I don’t know whether this is true (nor why it should), but the curious German saying giving the title of this post was also the right title for one of our most recent papers. Fact is, there is one case in which two is not enough: bimetric gravity. This theory of gravity assumes there are two metrics (that is, two gravitational fields) in our Universe. One is the ordinary gravity that makes apples fall and planets go round their Sun; the other is there only to give gravity a tiny mass. Why should we assign a mass to gravity particles, also known as gravitons or gravitational waves? In fact, there is no reason, but since there is no reason also to assume they are massless, it is very interesting to explore what happens if there is a non-zero mass. Amazingly, this apparently innocuous problem has remained unsolved for seventy years, until recently some clever theorists found a way to invent a theory with a massive graviton. A bit like superstrings require extra-dimensions to work, so massive gravity requires an extra metric to work.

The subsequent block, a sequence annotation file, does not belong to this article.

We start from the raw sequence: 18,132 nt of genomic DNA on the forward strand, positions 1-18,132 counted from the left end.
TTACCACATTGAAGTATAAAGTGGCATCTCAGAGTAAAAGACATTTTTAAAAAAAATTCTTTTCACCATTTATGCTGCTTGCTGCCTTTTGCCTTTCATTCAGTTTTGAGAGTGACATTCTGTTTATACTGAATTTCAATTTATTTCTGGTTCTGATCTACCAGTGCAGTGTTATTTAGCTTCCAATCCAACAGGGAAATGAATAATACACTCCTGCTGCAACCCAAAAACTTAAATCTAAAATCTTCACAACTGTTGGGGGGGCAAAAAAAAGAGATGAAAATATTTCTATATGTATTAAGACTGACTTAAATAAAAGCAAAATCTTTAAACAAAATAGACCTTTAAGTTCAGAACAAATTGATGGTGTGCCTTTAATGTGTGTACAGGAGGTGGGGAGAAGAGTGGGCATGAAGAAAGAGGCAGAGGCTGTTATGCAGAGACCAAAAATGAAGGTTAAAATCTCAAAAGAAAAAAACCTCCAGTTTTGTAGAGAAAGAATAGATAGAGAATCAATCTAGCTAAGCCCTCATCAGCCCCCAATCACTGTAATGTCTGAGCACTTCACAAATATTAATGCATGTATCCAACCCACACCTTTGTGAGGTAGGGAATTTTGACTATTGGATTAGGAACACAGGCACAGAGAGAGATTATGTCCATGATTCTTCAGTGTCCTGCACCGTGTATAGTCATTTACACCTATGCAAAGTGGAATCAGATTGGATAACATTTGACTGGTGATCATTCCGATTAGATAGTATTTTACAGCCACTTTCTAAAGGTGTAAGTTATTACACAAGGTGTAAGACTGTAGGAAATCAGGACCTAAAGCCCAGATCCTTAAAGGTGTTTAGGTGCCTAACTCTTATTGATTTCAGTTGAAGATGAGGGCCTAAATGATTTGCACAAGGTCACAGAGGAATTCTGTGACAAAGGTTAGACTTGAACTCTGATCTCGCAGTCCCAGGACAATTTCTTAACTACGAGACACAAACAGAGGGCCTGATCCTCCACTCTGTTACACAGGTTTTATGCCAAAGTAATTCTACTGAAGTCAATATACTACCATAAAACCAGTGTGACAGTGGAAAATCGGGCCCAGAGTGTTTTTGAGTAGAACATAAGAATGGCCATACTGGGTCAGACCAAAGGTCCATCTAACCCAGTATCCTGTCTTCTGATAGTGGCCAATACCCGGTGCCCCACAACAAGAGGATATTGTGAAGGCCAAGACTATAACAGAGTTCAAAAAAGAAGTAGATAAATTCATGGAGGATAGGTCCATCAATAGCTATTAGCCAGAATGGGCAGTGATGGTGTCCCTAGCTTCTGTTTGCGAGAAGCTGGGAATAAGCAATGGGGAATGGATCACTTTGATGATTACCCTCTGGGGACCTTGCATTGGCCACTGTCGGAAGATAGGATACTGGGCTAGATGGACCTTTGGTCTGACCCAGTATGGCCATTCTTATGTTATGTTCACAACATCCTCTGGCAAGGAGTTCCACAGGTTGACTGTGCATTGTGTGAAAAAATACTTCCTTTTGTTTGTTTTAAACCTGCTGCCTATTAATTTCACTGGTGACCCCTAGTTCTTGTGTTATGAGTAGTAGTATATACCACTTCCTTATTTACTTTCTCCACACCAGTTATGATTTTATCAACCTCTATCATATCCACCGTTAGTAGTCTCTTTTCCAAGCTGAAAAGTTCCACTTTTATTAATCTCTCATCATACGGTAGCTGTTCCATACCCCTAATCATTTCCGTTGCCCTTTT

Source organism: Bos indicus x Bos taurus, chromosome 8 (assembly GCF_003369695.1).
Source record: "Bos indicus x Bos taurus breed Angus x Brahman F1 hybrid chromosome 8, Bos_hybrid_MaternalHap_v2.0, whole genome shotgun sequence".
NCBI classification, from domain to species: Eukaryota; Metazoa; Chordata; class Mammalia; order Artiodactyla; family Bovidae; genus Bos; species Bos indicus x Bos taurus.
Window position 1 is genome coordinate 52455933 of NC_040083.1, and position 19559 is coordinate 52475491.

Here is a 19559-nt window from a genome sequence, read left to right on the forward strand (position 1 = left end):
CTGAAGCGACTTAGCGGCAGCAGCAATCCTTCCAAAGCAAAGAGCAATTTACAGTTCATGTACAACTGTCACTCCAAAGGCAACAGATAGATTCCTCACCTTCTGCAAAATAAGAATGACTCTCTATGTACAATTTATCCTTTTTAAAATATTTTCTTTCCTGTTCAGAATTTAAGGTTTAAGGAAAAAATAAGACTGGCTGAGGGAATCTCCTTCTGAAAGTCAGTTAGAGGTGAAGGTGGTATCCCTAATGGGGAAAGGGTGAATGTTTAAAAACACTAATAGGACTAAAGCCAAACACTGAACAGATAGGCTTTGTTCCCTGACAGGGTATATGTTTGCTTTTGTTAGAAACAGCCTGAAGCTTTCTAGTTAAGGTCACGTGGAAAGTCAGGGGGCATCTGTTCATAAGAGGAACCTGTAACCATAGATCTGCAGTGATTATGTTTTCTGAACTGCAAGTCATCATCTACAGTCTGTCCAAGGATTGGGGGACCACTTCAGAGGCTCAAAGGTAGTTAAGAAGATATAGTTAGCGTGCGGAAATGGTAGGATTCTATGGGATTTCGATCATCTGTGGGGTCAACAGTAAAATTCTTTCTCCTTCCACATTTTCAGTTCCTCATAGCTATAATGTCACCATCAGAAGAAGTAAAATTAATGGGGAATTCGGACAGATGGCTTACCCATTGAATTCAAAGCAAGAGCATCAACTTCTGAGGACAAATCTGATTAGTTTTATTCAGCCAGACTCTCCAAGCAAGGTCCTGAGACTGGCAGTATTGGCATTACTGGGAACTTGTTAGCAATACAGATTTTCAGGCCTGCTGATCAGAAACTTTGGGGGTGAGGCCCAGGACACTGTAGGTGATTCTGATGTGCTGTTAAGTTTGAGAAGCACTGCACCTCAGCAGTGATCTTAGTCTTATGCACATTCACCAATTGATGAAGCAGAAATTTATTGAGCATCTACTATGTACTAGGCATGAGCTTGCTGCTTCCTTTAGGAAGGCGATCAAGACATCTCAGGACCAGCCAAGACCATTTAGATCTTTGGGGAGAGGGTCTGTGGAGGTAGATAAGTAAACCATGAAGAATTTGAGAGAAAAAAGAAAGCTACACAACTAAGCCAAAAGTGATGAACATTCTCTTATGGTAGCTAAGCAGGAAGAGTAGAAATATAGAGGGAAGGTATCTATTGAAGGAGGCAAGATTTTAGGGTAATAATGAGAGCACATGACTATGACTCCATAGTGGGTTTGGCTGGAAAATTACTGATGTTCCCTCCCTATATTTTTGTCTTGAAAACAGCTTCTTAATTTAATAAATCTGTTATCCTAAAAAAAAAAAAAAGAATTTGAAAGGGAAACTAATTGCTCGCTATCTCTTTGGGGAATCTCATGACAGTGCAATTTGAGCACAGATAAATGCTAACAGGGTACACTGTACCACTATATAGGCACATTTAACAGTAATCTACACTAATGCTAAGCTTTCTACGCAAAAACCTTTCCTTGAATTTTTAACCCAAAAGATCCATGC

Sadly, however, it doesn’t really work! That is, even after adding a metric, things do not march as hoped for. Either there is no nice solution at all (e.g., a cosmology in which the Universe does not expand), or the solutions exist but are unstable, or if they are stable they are identical to ordinary spacetimes and therefore the new physics remains virtually undetectable.
That’s where the German saying proved useful. If two is not enough, try with three. So we added a third metric and let the wheels roll. We found a large number of viable cosmologies that might provide an alternative to the venerable standard Einsteinian gravity. However, this is just the beginning. In fact, we don’t know yet if our solutions are stable at all. If not, since there is no saying extolling the virtues of four, I would begin to suspect that, after all, one is better than anything.